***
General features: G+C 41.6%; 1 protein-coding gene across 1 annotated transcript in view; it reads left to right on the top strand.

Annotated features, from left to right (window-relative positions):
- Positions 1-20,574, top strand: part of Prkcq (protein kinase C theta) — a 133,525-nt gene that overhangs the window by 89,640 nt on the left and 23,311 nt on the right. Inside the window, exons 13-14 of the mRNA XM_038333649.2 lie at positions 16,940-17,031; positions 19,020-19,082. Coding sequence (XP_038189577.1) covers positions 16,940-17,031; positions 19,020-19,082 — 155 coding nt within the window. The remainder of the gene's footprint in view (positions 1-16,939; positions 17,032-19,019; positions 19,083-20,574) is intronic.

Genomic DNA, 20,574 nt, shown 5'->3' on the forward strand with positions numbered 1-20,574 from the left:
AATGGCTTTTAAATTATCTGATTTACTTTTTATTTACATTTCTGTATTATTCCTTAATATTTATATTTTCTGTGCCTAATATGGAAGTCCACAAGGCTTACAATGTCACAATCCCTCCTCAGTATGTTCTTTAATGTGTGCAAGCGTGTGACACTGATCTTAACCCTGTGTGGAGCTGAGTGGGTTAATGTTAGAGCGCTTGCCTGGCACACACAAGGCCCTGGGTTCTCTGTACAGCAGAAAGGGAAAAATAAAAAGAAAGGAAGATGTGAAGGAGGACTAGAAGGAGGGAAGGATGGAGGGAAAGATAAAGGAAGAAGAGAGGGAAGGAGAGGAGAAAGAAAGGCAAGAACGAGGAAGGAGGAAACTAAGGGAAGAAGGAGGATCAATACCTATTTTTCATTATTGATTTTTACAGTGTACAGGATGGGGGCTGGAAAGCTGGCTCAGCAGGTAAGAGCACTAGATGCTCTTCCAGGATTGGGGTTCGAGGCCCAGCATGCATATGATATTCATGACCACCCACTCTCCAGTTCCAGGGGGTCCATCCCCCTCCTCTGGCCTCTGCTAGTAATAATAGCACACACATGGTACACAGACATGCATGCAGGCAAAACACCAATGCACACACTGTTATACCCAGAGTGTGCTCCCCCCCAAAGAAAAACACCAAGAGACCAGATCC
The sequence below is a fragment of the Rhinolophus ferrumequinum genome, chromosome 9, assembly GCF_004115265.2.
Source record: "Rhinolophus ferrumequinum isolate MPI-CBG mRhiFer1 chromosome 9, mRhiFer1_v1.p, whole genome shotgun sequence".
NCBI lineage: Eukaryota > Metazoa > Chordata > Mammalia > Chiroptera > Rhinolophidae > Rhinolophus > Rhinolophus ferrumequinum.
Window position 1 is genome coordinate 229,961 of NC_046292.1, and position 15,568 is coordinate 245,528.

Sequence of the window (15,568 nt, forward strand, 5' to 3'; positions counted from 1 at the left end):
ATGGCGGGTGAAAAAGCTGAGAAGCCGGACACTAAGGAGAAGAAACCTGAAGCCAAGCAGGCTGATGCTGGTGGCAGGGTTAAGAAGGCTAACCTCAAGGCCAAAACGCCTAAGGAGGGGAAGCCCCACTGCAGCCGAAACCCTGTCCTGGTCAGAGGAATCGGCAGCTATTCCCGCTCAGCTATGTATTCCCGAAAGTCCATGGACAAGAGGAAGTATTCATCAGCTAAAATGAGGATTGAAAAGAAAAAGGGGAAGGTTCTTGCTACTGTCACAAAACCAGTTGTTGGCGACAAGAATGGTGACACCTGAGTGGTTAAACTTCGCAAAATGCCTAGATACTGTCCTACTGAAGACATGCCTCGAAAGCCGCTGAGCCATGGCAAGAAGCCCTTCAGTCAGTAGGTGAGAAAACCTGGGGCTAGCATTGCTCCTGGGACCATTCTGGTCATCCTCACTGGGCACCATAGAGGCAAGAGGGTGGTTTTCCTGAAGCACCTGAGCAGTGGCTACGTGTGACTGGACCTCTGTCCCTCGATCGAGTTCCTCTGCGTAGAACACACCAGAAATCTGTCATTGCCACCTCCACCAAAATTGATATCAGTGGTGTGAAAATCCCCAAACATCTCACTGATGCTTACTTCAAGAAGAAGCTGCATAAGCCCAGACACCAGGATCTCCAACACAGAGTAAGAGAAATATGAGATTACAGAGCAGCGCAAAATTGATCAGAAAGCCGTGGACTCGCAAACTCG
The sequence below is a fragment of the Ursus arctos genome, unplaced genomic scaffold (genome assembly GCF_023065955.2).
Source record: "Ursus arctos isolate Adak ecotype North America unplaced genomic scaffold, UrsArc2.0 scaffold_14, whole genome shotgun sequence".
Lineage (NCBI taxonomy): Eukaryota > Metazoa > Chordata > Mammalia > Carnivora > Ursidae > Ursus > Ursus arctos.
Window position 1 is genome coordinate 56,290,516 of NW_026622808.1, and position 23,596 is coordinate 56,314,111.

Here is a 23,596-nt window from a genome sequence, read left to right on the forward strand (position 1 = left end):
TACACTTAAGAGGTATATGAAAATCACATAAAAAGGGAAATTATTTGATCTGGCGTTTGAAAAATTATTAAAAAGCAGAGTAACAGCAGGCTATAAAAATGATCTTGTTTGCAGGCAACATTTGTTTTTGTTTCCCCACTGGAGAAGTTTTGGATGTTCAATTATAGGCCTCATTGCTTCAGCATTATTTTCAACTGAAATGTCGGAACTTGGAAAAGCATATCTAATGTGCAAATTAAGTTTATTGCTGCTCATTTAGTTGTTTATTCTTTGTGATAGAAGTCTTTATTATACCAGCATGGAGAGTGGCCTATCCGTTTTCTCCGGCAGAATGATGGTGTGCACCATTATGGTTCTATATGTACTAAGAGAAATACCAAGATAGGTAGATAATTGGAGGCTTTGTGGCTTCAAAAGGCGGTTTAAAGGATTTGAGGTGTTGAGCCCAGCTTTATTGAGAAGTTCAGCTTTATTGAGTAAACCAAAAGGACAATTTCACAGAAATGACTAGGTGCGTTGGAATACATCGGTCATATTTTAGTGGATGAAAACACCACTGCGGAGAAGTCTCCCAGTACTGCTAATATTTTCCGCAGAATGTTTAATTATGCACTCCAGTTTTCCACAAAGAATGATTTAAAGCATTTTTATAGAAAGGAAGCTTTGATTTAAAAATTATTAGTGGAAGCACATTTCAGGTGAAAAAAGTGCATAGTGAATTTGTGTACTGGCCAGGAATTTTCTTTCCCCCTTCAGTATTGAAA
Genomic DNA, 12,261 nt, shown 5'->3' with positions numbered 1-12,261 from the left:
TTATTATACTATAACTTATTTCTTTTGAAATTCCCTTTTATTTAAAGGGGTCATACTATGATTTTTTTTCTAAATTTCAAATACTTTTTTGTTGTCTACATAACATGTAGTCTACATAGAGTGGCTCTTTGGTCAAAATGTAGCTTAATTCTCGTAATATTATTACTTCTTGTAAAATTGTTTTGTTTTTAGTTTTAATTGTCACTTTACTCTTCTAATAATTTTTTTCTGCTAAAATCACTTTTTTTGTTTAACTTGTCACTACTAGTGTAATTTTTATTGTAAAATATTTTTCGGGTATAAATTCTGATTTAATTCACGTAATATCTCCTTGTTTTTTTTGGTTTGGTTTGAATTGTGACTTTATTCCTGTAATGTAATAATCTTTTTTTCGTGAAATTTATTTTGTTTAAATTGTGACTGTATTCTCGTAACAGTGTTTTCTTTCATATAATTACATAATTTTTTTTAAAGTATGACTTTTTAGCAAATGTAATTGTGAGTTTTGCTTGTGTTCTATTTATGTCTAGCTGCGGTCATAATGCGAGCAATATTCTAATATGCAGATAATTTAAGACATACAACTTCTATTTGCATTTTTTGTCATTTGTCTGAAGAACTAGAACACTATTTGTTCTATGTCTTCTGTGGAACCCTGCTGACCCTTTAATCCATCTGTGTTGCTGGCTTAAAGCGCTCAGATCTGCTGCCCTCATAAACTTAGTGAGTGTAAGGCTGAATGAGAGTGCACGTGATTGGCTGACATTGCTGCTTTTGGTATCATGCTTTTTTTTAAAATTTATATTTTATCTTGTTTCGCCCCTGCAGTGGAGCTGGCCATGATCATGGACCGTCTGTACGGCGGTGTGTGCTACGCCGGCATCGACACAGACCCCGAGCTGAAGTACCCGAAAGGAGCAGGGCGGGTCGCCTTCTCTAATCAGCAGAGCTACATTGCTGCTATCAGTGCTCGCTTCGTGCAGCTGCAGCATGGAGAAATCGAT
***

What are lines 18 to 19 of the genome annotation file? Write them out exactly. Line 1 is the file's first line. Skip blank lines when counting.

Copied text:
Genomic DNA, 12,261 nt, shown 5'->3' with positions numbered 1-12,261 from the left:
TTATTATACTATAACTTATTTCTTTTGAAATTCCCTTTTATTTAAAGGGGTCATACTATGATTTTTTTTCTAAATTTCAAATACTTTTTTGTTGTCTACATAACATGTAGTCTACATAGAGTGGCTCTTTGGTCAAAATGTAGCTTAATTCTCGTAATATTATTACTTCTTGTAAAATTGTTTTGTTTTTAGTTTTAATTGTCACTTTACTCTTCTAATAATTTTTTTCTGCTAAAATCACTTTTTTTGTTTAACTTGTCACTACTAGTGTAATTTTTATTGTAAAATATTTTTCGGGTATAAATTCTGATTTAATTCACGTAATATCTCCTTGTTTTTTTTGGTTTGGTTTGAATTGTGACTTTATTCCTGTAATGTAATAATCTTTTTTTCGTGAAATTTATTTTGTTTAAATTGTGACTGTATTCTCGTAACAGTGTTTTCTTTCATATAATTACATAATTTTTTTTAAAGTATGACTTTTTAGCAAATGTAATTGTGAGTTTTGCTTGTGTTCTATTTATGTCTAGCTGCGGTCATAATGCGAGCAATATTCTAATATGCAGATAATTTAAGACATACAACTTCTATTTGCATTTTTTGTCATTTGTCTGAAGAACTAGAACACTATTTGTTCTATGTCTTCTGTGGAACCCTGCTGACCCTTTAATCCATCTGTGTTGCTGGCTTAAAGCGCTCAGATCTGCTGCCCTCATAAACTTAGTGAGTGTAAGGCTGAATGAGAGTGCACGTGATTGGCTGACATTGCTGCTTTTGGTATCATGCTTTTTTTTAAAATTTATATTTTATCTTGTTTCGCCCCTGCAGTGGAGCTGGCCATGATCATGGACCGTCTGTACGGCGGTGTGTGCTACGCCGGCATCGACACAGACCCCGAGCTGAAGTACCCGAAAGGAGCAGGGCGGGTCGCCTTCTCTAATCAGCAGAGCTACATTGCTGCTATCAGTGCTCGCTTCGTGCAGCTGCAGCATGGAGAAATCGAT